There are many inspiring stories in this book of how young people are engaged in social change. Section II focuses on innovative pedagogies within schools, and offers examples of how poetry (Jocson), media-literacy education (Duncan-Andrade), and youth-led research (Morrell and Strobel et al.) can develop critical consciousness and civic engagement among youth. Section III, aptly titled Street Corner Democracy, focuses on how grassroots community-based organizations serve as vital sites for social justice youth organizing. Section IV is a hodgepodge of interesting articles that loosely coheres around the broad question of what role youth can and should play in sustaining a healthy democracy.
The most compelling articles – and for practitioners the most useful – carefully document the process and the struggles of youth civic engagement. Torre and Fine document their struggles to create a truly democratic participatory action research project. Kirshner warns against reifying the concept of “youth leadership” and examines the youth-centered apprenticeship practices through which adults share the skills young people need to be effective leaders. O’Donaghue’s study of two “youth-led” organizations highlights the organizational structures and values that empower youth leaders. Kwon highlights some of the difficulties Asian and Pacific Islander youth organizers face as they forge a pan-ethnic political identity as “youth of color” in the context of post-civil rights era racial formations. Flores-Gonzales et al. show how organizers use Latino hip-hop to develop critical consciousness among youth and how a distinct physical and social space controlled by young people is important for nurturing collective action.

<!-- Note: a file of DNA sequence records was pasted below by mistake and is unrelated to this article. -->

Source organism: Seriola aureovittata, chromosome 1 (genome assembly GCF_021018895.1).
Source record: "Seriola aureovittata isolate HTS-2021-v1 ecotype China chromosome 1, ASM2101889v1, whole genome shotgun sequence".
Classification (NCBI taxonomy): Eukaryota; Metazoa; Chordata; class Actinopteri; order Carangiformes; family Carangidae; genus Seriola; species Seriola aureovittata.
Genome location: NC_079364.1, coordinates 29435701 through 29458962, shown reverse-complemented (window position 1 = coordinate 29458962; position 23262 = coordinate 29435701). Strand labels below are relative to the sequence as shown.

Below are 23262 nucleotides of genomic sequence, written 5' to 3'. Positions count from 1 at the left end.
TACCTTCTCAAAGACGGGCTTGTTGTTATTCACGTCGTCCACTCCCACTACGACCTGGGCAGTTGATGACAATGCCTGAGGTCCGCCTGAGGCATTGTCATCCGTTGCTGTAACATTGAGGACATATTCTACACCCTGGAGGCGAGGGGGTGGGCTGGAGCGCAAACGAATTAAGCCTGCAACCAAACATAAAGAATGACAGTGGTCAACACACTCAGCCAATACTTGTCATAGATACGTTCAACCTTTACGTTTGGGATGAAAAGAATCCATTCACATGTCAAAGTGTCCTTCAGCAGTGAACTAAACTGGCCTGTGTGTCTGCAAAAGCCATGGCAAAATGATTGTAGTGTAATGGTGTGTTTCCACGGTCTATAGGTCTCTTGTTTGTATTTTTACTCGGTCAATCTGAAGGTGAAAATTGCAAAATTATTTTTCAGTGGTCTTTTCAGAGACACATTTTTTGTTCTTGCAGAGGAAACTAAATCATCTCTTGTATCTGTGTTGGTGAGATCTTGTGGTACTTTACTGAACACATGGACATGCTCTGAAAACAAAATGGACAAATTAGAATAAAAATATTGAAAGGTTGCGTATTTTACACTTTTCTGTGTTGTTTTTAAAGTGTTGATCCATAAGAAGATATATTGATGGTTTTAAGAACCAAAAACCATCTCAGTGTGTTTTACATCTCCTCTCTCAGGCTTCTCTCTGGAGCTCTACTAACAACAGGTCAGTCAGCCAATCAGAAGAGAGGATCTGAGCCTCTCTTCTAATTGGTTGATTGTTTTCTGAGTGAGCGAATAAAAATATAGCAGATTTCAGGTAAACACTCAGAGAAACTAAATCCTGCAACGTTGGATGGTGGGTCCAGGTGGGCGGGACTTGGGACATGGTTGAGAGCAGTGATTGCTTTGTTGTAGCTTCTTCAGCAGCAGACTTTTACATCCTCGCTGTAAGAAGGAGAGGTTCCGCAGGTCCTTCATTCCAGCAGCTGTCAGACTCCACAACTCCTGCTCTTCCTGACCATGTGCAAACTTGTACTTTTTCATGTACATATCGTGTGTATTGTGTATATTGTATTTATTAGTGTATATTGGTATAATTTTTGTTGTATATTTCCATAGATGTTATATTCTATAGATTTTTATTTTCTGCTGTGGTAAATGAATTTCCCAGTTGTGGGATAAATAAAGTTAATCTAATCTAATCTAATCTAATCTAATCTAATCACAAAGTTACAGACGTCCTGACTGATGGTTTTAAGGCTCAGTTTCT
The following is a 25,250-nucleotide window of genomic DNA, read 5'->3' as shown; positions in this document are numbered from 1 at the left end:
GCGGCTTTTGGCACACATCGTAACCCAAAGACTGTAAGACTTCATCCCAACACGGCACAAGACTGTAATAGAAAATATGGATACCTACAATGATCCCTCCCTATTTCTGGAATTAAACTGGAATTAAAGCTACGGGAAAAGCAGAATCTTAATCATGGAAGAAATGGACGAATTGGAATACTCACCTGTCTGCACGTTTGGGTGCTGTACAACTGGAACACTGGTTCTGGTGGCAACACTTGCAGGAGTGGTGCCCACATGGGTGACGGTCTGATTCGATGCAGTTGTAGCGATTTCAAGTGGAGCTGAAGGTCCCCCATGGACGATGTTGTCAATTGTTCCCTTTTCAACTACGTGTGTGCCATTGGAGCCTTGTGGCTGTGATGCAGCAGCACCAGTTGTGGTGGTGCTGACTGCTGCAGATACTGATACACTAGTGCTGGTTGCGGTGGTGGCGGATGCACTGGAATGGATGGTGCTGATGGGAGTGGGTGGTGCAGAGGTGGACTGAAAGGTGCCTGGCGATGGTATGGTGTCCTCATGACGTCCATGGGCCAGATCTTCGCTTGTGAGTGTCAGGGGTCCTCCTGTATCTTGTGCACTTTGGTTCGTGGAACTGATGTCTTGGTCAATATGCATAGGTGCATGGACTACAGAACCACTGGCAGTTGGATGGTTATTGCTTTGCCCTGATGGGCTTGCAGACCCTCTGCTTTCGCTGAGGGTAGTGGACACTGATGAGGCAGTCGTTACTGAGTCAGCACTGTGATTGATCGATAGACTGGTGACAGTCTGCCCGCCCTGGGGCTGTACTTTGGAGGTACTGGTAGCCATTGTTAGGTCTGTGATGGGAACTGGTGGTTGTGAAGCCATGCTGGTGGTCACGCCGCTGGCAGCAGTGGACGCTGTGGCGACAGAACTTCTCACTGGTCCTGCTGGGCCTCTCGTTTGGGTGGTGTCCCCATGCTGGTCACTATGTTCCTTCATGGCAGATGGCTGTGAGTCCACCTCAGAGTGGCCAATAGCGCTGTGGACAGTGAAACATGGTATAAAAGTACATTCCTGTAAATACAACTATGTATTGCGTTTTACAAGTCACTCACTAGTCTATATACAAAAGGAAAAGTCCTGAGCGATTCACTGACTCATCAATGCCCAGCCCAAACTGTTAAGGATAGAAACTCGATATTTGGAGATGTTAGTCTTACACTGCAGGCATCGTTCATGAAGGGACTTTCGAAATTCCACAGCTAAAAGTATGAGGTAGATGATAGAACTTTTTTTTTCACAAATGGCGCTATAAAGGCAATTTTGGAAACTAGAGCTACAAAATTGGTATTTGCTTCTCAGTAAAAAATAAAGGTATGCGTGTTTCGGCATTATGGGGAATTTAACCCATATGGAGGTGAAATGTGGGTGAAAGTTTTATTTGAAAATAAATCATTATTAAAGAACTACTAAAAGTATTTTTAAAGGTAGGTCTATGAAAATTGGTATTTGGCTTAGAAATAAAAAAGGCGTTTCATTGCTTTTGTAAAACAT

The title, “Beyond Resistance,” gestures at the final theoretical contribution of this collection – a less romantic but still hopeful account of youth resistance. In their concluding essay, Noguera and Cannella argue that by treating all youth cultural practices as evidence of “resistance,” youth scholars risk obfuscating exactly how young people become conscious political actors. They draw an important (if perhaps too clear cut) distinction between disruptive oppositional acts and more conscious forms of strategic resistance. The case studies in this collection show how youth organizers often use oppositional acts (skipping school, confronting authority, hip-hop music) as vital tools to develop critical consciousness and to engage youth in collective action.